Perfect Project: 1970 Porsche 914 – Sold!
If you’re going to take on the restoration of a project car, the best way to do it is often becoming the “relief pitcher” to come in after the bodywork and paint are complete and the car just needs final assembly. That appears to be the situation with this 1970 Adriablau Porsche 914/4 currently listed here on Craigslist in Yardley, Pennsylvania with an asking price of $13,500. Checking the Hagerty Insurance Online Valuation Tool confirms this private seller has his 914/4 priced $1,500 less than the current #3 “Good” estimate of $15,000.
By the late 1960s, both Porsche and Volkswagen saw the need for new entry-level sports cars for their respective divisions: VW was hoping to replace its aging Karmann Ghia while Porsche wanted to replace the 912 with a distinctively different model. The two joined forces to co-develop the Targa-topped, two-seat, mid-engined 914 roadsters. While in Europe 914s were labeled VW-Porsches, in North America the car was only sold through Porsche dealerships. Originally intending to sell the vehicle with a flat four-cylinder engine as a Volkswagen and with a flat six-cylinder engine as a Porsche, Porsche decided during development that having Volkswagen and Porsche models sharing the same body would be risky for business in the American market, and convinced Volkswagen to allow them to sell both versions as Porsches in North America.
Six weeks after designers presented the first 914 prototypes on March 1, 1968, development became complicated following the death of Volkswagen’s chairman, Heinrich Nordhoff in April that same year. His successor, Kurt Lotz, was not connected with the Porsche dynasty and the verbal agreement between Volkswagen and Porsche fell apart. In Lotz’s opinion, Volkswagen had all rights to the model and no incentive to share it with Porsche if they would not share in tooling expenses. With this decision, the price and marketing concept for the 914 had failed before series production had begun. As a result, the price of the chassis went up considerably, and the 914/6 ended up costing only a bit less than the 911T, Porsche’s next lowest priced car.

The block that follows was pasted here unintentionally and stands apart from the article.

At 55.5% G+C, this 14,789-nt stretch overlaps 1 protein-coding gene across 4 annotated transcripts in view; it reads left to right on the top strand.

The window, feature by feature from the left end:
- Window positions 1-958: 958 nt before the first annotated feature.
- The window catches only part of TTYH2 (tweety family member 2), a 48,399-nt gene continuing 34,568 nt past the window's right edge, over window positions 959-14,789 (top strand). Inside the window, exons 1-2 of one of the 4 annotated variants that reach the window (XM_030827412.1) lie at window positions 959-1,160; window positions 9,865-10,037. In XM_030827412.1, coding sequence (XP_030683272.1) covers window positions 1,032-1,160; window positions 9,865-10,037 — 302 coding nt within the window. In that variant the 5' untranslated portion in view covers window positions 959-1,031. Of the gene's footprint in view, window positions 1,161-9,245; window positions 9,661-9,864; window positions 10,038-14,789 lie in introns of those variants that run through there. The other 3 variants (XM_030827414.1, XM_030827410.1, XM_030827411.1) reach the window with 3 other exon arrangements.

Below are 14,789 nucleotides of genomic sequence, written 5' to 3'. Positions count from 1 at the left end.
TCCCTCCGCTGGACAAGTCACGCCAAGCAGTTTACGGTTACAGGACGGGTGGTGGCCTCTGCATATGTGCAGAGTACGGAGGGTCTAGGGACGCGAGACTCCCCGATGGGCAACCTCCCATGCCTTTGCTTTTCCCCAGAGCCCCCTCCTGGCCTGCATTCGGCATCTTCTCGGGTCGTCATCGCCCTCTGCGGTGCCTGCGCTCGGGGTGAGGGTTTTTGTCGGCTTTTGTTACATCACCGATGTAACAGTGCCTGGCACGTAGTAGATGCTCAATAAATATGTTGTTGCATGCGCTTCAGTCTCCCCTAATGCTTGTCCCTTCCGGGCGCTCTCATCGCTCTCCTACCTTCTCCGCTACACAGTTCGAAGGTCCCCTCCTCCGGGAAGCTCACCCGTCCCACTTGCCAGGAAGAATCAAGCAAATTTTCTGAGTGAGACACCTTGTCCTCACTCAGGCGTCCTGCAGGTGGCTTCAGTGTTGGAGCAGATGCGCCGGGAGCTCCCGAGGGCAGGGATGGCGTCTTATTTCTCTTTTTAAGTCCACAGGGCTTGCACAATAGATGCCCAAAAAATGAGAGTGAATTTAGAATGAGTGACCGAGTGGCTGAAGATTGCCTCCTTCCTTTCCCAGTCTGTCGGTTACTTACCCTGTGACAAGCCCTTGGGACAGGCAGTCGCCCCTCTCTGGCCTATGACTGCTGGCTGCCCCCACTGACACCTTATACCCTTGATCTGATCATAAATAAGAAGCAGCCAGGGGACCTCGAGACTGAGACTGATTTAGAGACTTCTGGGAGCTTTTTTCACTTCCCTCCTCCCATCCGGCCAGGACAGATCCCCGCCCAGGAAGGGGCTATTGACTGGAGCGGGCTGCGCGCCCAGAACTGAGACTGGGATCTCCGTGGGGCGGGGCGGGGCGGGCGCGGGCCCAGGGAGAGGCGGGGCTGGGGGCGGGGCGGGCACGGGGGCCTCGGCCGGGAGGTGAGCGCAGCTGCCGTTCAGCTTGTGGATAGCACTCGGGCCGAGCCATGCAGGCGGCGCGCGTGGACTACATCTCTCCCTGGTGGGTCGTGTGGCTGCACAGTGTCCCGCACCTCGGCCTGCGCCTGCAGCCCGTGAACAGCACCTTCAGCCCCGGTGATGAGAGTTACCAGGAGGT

Launched in the fall of 1969, Motor Trend named the 914 its Import Car of the Year for 1970. Unfortunately, slow sales and rising costs prompted Porsche to discontinue the 914/6 variant in 1972 after producing 3,351 of them. However, the 914/4 such as the example featured here became Porsche’s top-selling model during its six-year production run with well over 100,000 units sold worldwide.
On YouTube we came across this video that provides a collage of 914s being driven in various settings:
Long considered the step-child entry-level car in the Porsche community, the nostalgia growth of all things air-cooled in the past six years helped fuel the popularity of 914/4s and prices are starting to reflect that. Based on the pictures provided, this is one of those project cars where the ad has us wanting to go check the car out for ourselves. With fresh paint already completed combined with the owner’s claim all of the parts needed to put this 914 back together included, this may be a great project to pass the time while you’re waiting for social distancing restrictions to lift. Even better, this would make a great parent-and-child project as these cars are a great way to learn the fundamental mechanics of an automobile. Lastly, since its a real Porsche with a VIN-number, this car gets you access to the Porsche Club of America. Good luck with the purchase!
Here’s the seller’s description:
“Great project car
I have all the parts to put back together
Don’t have enough time to finish it“
Do you have a Porsche 914/4 story you’d like to share? Comment below and let us know!